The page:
A Dallas, Texas compounding pharmacy that has previously been cited for safety issues by the Food and Drug Administration (FDA), once again faces problems with the federal drug regulator.
Downing Labs in Farmers Branch was cited for failing to investigate why its drugs failed sterility tests, in an inspection completed less than two weeks ago. The FDA’s inspection report to Downing said, “A variety of spore forming bacteria are routinely recovered from your environmental and personnel monitoring within the aseptic processing areas.” FDA inspectors also found that Downing Labs failed to properly investigate other failed tests including those for drug potency, according to the Dallas Morning News.
The newspaper reports that last year Downing Labs refused to recall some of its drugs after the FDA found contamination. But in the current instance, the pharmacy announced a voluntary recall of the possibly contaminated sterile drugs and Downing said it will improve its procedures. Downing is recalling all sterile drug products “due to concerns over sterility assurance,” according to the Dallas Morning News.
The recalled products were sold across the U.S. and in the United Kingdom between April 20 and September 15, Downing said. The compounder advised patients and health care providers not to take or administer any of the drugs. Downing said it has not received any reports of adverse reactions to the recalled drugs.
Compounding pharmacies prepare individualized drugs for patients who cannot be treated with an available drug. The patient may need a liquid medicine rather than a pill, or the patient may be allergic to inactive ingredients in a standard pill, or may require a different strength of the active ingredient. Compounding pharmacies are supposed to produce custom medicines on an individual basis, by prescription, but in recent years, some have expanded their operations, producing larger batches and selling drugs to physicians and hospitals. The FDA says such practices make them more like conventional drug manufacturers, and therefore they should be subject to the oversight imposed on drug manufacturers.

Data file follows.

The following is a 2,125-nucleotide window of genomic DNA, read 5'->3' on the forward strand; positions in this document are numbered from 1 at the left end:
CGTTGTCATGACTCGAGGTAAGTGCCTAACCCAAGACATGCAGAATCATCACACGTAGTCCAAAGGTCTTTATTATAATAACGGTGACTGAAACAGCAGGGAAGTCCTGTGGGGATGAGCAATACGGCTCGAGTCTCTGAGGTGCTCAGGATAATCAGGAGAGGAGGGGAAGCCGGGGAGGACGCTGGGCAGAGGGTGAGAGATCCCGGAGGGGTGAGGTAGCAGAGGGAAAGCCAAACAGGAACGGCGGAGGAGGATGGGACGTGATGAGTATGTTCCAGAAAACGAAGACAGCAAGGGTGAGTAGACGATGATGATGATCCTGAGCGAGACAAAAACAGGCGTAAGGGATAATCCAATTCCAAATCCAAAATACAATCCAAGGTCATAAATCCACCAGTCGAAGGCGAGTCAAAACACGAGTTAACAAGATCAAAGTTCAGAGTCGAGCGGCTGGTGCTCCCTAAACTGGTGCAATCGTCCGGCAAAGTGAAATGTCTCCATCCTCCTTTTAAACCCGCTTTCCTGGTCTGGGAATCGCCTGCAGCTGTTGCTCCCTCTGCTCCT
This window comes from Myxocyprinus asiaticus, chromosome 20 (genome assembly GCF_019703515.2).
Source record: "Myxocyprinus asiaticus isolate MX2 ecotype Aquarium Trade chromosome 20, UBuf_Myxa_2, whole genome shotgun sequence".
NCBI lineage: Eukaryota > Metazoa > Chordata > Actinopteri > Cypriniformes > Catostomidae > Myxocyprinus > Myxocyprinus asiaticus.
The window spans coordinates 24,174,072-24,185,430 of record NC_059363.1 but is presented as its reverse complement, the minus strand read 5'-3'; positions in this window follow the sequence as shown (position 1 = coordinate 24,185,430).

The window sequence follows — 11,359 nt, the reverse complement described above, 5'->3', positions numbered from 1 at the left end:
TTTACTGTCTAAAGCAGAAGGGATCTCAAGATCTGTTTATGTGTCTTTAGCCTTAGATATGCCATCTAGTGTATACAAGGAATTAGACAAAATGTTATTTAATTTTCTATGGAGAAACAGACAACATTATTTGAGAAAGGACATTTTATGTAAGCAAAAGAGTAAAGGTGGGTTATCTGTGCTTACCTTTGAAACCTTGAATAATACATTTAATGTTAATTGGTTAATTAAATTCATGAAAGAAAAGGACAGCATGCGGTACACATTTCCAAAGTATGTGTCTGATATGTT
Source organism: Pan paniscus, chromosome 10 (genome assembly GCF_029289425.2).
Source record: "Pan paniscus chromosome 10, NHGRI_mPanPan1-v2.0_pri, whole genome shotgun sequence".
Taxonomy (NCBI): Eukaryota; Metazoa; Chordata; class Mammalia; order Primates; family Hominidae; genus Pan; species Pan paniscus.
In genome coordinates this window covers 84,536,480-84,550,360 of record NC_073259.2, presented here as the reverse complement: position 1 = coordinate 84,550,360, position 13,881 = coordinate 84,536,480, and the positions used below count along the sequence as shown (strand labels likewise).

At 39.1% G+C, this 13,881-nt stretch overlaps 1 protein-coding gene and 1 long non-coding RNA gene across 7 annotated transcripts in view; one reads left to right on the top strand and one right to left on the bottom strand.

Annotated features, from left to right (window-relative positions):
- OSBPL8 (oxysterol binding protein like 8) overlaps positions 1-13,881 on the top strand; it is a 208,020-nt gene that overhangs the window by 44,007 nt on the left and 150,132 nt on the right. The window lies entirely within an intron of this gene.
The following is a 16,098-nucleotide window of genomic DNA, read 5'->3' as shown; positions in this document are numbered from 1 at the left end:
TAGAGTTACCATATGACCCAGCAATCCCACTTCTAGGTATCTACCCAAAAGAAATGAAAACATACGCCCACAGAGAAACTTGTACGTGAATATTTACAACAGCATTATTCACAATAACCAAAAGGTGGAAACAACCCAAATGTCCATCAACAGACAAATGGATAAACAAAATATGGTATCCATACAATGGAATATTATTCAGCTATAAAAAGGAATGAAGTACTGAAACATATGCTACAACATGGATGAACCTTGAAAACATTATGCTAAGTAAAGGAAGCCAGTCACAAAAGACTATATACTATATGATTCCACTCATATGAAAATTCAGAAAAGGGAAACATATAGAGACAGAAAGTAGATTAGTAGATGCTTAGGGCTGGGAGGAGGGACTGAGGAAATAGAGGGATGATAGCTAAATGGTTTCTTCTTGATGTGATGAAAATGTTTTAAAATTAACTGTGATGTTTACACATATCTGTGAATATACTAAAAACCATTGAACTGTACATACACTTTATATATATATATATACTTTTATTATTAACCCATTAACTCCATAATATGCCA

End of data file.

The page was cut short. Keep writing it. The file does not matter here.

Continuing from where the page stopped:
Compounding pharmacies became a national issue in 2012 when contaminated steroid injections from a Massachusetts compounding pharmacy were responsible for a fungal meningitis outbreak that caused 64 deaths and more than 700 illnesses, the Dallas Morning News reports. In response to the outbreak, Congress passed legislation giving the FDA greater power to regulate compounders. Since the law was enacted, the FDA has stepped up inspections and other enforcement actions.
In July 2014, FDA inspectors found a number of contaminated drugs at Downing Labs, including pain relief medicines, steroids, local anesthetics and medications for intestinal conditions, liver disease and kidney disease. The FDA said the lab lacked safety procedures and proper testing procedures. In addition, labels on some bottles lacked required information such as the drug’s name, dosage, active ingredients and indication that this was is a compounded drug, according to the Dallas Morning News. Two other compounding pharmacies that had operated at the same location shut down after inspections revealed numerous problems, including contamination. The Dallas Morning News reports that one of the closed companies, ApotheCure, was successfully prosecuted for causing three deaths.